Henry Gray - Wilton Street, London, UK
Posted by: Groundspeak Premium Member Master Mariner
N 51° 29.927 W 000° 08.935
30U E 697888 N 5709148
Quick Description: This brown London City Council plaque, erected to indicate that Henry Gray "lived here", is attached to a building on the north west side of Wilton Street close to the junction with Chester News.
Location: London, United Kingdom
Date Posted: 3/16/2015 7:44:56 AM
Waymark Code: WMNH40
Published By: Groundspeak Premium Member bill&ben
Views: 0

Long Description:

The Famous People website tells us about the life and works of Henry Gray:

Henry Gray is still remembered for his pioneering work ‘Gray’s Anatomy’, the first one of its kind. The book serves as a standard reference to the students of medicine and all those interested in the study of human body, especially, the beginnings of modern anatomy and surgery. It was written in the 1850’s when its author Henry Gray was in his early 30’s. Gray led a very discreet life, and facts about his personal life are quite few. Most of his time was spent in intense study and analysis of the complex machinery of human body. For those who knew him since he was a student, he was an extremely assiduous and disciplined learner. Even as a student, Gray undertook dissections on his own. He would take his time conducting dissections that rendered him an in-depth knowledge of anatomy. With an intension to pass all his knowledge to the world, he authored a book that disclosed the depths of human anatomy to the world. Read through and learn more about him.

Childhood

Henry Gray was born in Belgravia, London, in 1827. He spent his whole life in London, in his family home. Gray’s father was employed as a royal messenger. The association with the royal family allowed Gray’s father to get Gray enrolled into Saint George's Hospital, for professional training. However, Gray expressed great interest in the anatomy rather than medical practices. In 1848, he received a prestigious award from the Royal College of Surgeons for his essay “The Origin, Connexions and Distribution of nerves to the human eye and its appendages, illustrated by comparative dissections of the eye in other vertebrate animals”.
 
Career Work

Gray continued to be there in Saint George's Hospital even after his education. He was offered the post of a lecturer in anatomy and was allowed to carry on his research. Apart from anatomy, gray was interested in embryology as well. This resulted in "The Glands of Chicks", a scientific paper summited by Gray in 1852. The same year, at the young age of 25, he was elected a Fellow of the Royal Society. A year after he was honored with the Astley Cooper prize, which was a sum of three hundred guineas, for a thesis named “On the structure and Use of Spleen”.
 
The Book “Gray’s Anatomy”

After dedicating almost a decade of thorough research and scrutiny, Gray’s book was published for the first time in 1858. The book was titled “Anatomy Descriptive and Surgical” and received immense recognition. For the second edition of the book, Gray had even greater plans. He teamed up with Henry Vandyke Carter, a notable anatomical artist, for illustrations in the book. The second edition went ahead to create history, and was an extraordinary accomplishment. It was one of the first books on modern anatomy and surgery. It took 18 months of rigorous study and experimentation from the part of both Gray and Carter to produce the book. They dissected unclaimed bodies from the mortuaries, under the Anatomy Act of 1832, to explore human anatomy. The first edition of “Gray’s Anatomy”, a shortened name given to the book, was dedicated to Sir Benjamin Collins Brodie, 1st Baronet, an English surgeon, known for his noteworthy research on bone and joint related ailments. The success of “Gray’s Anatomy” augmented his career prospects; the Saint George Hospital offered him the post of Assistant Surgeon, a coveted position.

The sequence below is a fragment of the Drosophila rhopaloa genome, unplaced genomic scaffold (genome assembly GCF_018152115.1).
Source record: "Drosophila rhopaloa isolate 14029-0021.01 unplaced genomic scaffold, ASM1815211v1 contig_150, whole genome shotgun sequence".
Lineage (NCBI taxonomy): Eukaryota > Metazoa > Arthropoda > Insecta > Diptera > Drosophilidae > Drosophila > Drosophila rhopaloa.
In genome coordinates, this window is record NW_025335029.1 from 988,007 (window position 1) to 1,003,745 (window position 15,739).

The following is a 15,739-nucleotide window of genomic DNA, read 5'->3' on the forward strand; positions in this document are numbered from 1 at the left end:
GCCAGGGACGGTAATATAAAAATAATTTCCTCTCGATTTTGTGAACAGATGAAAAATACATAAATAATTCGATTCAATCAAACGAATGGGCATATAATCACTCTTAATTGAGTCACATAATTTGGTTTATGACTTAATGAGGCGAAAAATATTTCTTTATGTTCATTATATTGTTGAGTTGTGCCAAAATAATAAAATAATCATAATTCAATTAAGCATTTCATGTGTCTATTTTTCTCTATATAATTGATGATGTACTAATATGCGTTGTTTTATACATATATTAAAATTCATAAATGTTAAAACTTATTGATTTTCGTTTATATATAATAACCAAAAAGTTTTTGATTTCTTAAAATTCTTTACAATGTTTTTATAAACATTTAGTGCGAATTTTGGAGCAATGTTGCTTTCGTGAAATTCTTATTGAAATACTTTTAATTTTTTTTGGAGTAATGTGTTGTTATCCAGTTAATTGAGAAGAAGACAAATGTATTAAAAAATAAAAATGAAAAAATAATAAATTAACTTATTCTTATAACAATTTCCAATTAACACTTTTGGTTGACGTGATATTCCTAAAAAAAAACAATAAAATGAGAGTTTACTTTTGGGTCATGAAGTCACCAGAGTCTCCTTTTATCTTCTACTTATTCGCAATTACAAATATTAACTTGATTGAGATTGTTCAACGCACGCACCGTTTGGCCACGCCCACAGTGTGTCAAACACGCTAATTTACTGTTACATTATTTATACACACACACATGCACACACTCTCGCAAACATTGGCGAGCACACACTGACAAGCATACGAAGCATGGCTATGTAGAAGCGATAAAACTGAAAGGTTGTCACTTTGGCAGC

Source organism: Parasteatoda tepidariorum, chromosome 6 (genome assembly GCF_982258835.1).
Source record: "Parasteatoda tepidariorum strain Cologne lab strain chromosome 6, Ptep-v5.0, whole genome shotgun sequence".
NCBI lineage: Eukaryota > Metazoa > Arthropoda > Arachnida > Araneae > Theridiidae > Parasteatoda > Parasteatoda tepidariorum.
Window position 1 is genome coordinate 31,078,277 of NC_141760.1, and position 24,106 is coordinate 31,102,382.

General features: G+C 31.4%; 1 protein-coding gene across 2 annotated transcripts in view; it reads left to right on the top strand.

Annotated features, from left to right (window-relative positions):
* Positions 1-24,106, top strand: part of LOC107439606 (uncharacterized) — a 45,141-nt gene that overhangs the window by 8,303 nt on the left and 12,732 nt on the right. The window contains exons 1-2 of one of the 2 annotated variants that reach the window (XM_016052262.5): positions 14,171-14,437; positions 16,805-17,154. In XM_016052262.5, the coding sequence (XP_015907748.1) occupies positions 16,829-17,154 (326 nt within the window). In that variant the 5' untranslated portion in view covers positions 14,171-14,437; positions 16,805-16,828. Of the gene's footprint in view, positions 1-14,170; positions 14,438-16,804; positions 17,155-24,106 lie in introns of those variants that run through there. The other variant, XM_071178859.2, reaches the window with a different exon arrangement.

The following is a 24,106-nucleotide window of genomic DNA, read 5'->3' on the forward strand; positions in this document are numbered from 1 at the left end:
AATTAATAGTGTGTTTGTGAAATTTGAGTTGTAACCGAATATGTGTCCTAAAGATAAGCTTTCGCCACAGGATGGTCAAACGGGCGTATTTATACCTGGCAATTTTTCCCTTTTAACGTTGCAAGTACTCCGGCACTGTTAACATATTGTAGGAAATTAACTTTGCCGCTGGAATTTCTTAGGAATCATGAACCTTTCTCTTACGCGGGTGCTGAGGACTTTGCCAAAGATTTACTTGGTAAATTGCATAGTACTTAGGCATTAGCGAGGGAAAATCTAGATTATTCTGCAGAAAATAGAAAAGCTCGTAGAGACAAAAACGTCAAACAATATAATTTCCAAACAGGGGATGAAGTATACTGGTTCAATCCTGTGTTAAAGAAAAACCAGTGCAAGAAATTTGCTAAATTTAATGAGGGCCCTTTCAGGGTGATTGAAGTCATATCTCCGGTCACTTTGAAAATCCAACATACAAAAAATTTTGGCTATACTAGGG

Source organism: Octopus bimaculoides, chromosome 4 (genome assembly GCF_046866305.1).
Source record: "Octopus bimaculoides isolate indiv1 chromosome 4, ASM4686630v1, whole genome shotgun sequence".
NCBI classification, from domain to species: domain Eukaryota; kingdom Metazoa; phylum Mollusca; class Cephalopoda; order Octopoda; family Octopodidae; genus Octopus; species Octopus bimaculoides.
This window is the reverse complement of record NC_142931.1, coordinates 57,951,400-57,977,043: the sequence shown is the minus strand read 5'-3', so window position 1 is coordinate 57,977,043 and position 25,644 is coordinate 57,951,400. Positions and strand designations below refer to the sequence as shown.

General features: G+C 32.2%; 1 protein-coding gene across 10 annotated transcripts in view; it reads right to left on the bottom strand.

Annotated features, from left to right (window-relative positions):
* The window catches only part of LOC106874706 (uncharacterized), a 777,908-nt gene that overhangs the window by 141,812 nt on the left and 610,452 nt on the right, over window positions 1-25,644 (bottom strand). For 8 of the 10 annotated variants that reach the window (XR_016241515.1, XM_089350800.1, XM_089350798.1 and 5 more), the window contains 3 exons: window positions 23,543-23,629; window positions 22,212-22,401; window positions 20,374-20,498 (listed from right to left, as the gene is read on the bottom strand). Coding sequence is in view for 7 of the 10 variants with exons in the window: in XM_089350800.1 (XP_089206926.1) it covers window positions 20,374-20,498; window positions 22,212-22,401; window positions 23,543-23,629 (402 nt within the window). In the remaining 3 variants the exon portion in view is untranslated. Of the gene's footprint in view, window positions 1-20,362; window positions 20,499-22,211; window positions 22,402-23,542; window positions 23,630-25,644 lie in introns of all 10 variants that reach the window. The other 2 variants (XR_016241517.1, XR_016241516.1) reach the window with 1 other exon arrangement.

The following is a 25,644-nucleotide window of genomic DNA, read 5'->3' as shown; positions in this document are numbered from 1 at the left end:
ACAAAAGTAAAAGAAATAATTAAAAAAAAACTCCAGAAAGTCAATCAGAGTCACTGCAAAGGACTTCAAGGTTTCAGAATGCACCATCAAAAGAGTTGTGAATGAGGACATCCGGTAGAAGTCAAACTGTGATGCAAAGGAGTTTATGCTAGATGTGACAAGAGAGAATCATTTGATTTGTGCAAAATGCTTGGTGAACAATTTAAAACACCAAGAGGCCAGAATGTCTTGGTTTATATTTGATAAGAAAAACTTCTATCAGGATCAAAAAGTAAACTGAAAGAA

Personal Life and Death

There isn’t much information on Gray’s personal life. That he lived in London throughout his life and was associated with Saint George’s until his death are only facts known about his personal life. He met with an untimely death at the age of 34, after being affected by smallpox. In fact, Gray picked up the disease from his nephew who was infected with smallpox. Gray spent hours treating him. Though his nephew survived the disease, unfortunately, Gray succumbed to it. He passed away on 13 June 1861. Since he died three years after the publication of his outstanding “Gray Anatomy”, the later editions of the book were authored by others.
 
Legacy

Gray was prodigy in the field of anatomy and his book proved beneficial to the medical students, physicians and surgeons of his time and even years after that. Till today, “Gray’s Anatomy” is chosen as a standard reference guide by the students pursuing medical science.
 
Works

Gray’s “Anatomy Descriptive and Surgical” was first published in 1858.

The second edition of the same was published in 1860.

Blue Plaque managing agency: London County Council

Individual Recognized: Henry Gray

Physical Address:
8 Wilton Street
London, United Kingdom


Web Address: [Web Link]

Visit Instructions:
To log an entry for a "Blue Plaque," please try to include a picture of you next to the plaque!
Search for...
Geocaching.com Google Map
Google Maps
MapQuest
Bing Maps
Nearest Waymarks
Nearest Blue Plaques
Nearest Geocaches
Nearest Benchmarks
Create a scavenger hunt using this waymark as the center point
Recent Visits/Logs:
There are no logs for this waymark yet.